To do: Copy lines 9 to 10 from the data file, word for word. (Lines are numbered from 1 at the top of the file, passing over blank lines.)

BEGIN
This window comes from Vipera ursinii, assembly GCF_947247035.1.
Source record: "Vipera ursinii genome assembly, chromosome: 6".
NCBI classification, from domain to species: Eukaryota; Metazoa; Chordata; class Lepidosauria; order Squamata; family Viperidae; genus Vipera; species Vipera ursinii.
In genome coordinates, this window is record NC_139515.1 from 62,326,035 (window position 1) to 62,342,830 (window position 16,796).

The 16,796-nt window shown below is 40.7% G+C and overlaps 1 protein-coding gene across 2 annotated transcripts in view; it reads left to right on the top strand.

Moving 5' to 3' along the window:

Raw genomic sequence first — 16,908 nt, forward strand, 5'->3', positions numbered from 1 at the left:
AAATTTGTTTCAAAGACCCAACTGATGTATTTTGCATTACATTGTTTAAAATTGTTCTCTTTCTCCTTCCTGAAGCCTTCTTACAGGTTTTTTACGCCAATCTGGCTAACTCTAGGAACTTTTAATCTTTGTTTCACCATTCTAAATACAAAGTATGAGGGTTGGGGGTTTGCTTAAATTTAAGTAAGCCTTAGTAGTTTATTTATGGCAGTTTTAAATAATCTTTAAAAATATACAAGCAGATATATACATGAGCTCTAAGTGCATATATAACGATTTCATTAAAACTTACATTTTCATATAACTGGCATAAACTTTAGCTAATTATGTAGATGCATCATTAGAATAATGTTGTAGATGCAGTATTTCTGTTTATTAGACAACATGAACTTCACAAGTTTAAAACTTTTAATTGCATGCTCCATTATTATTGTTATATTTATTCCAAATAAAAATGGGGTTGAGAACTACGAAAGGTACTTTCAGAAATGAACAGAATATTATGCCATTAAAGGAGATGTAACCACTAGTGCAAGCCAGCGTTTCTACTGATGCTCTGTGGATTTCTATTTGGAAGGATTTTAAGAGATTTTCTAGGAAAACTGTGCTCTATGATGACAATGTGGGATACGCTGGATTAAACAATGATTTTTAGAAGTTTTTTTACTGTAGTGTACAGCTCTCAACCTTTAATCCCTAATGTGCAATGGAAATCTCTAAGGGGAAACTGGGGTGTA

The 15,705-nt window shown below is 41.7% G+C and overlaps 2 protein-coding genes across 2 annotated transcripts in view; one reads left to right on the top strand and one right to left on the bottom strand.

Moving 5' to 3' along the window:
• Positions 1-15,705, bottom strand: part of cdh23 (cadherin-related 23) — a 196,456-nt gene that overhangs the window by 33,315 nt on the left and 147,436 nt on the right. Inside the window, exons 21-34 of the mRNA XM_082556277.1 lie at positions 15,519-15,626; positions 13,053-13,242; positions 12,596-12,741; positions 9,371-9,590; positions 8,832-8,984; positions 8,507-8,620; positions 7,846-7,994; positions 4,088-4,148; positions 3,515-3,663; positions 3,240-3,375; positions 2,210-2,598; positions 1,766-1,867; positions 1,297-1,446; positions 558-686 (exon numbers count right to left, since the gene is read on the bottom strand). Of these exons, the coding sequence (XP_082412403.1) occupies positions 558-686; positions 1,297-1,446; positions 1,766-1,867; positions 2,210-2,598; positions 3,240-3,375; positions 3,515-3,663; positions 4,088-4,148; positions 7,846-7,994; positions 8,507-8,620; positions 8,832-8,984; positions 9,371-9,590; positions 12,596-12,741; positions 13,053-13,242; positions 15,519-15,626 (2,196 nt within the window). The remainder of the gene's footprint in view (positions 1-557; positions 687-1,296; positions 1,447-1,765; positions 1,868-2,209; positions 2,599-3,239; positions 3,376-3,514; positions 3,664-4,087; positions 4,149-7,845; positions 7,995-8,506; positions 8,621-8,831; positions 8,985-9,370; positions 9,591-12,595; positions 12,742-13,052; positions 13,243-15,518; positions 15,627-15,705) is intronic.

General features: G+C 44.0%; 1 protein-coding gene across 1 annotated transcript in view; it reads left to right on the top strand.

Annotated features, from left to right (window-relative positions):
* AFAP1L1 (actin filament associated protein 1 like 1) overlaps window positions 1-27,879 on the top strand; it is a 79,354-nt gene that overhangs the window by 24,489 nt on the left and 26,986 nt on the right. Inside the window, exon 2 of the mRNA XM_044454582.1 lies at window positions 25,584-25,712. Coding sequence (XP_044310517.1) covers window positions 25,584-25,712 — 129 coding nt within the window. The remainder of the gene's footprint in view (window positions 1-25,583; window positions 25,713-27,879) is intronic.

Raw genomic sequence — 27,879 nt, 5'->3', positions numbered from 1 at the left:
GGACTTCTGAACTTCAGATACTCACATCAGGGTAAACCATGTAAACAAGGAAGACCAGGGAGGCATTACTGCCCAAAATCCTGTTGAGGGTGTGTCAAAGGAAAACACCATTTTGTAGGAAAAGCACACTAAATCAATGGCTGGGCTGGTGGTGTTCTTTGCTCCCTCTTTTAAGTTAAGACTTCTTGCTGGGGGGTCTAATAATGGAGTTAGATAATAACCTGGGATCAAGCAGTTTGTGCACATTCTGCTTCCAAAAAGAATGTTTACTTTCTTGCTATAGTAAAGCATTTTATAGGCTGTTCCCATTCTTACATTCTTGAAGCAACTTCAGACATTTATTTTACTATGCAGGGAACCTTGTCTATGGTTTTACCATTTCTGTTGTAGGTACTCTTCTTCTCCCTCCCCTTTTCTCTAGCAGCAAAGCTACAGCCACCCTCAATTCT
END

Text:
The 15,705-nt window shown below is 41.7% G+C and overlaps 2 protein-coding genes across 2 annotated transcripts in view; one reads left to right on the top strand and one right to left on the bottom strand.

Moving 5' to 3' along the window: